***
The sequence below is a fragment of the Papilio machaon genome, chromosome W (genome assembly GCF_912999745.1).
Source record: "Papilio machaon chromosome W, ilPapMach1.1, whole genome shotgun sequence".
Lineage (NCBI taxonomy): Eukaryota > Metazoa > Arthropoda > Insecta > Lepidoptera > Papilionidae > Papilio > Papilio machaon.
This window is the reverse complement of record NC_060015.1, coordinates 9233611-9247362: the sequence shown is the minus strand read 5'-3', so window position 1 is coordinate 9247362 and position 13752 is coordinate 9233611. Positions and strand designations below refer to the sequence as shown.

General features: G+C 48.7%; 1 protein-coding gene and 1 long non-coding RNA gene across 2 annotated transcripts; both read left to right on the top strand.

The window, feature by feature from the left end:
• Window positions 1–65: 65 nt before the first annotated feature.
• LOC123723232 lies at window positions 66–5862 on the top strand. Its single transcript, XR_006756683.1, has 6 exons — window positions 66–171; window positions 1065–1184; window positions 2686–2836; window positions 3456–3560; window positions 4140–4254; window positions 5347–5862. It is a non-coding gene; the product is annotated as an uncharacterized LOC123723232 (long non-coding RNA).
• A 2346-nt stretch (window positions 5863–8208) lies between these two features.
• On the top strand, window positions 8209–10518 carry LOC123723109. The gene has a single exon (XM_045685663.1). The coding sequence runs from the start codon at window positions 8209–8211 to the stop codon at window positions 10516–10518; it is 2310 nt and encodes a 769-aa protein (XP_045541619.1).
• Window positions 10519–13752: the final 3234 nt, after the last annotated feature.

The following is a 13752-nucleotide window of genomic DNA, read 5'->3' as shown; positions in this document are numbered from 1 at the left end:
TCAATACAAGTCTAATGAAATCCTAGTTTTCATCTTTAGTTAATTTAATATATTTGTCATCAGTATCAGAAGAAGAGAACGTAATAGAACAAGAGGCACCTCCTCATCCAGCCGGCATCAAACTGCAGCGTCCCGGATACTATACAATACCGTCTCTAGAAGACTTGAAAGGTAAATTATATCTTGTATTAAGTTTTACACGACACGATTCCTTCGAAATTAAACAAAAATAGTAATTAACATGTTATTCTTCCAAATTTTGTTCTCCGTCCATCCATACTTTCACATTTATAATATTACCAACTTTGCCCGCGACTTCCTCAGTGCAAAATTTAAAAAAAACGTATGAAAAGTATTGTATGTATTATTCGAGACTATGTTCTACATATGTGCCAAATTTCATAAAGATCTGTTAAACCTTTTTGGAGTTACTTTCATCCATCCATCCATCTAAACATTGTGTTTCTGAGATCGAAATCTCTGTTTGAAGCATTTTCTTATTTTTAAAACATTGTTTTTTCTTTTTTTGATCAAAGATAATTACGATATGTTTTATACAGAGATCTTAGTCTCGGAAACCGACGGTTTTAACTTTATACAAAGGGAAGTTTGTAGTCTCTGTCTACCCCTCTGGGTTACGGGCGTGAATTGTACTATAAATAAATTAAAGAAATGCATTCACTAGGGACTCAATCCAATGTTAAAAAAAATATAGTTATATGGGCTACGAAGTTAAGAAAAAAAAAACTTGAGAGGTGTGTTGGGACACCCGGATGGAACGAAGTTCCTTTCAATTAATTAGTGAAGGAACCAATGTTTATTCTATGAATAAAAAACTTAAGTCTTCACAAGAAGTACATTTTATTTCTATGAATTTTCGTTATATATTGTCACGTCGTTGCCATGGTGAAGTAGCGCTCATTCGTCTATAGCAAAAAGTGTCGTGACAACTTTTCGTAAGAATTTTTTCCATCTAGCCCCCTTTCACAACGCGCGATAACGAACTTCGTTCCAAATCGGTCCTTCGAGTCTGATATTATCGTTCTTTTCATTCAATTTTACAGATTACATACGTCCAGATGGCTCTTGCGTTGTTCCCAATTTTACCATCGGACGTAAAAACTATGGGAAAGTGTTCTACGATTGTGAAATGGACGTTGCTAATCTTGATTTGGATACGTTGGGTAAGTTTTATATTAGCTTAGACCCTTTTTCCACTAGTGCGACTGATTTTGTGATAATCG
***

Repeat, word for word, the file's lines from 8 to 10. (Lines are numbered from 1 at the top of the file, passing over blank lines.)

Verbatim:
• LOC123723232 lies at window positions 66–5862 on the top strand. Its single transcript, XR_006756683.1, has 6 exons — window positions 66–171; window positions 1065–1184; window positions 2686–2836; window positions 3456–3560; window positions 4140–4254; window positions 5347–5862. It is a non-coding gene; the product is annotated as an uncharacterized LOC123723232 (long non-coding RNA).
• A 2346-nt stretch (window positions 5863–8208) lies between these two features.
• On the top strand, window positions 8209–10518 carry LOC123723109. The gene has a single exon (XM_045685663.1). The coding sequence runs from the start codon at window positions 8209–8211 to the stop codon at window positions 10516–10518; it is 2310 nt and encodes a 769-aa protein (XP_045541619.1).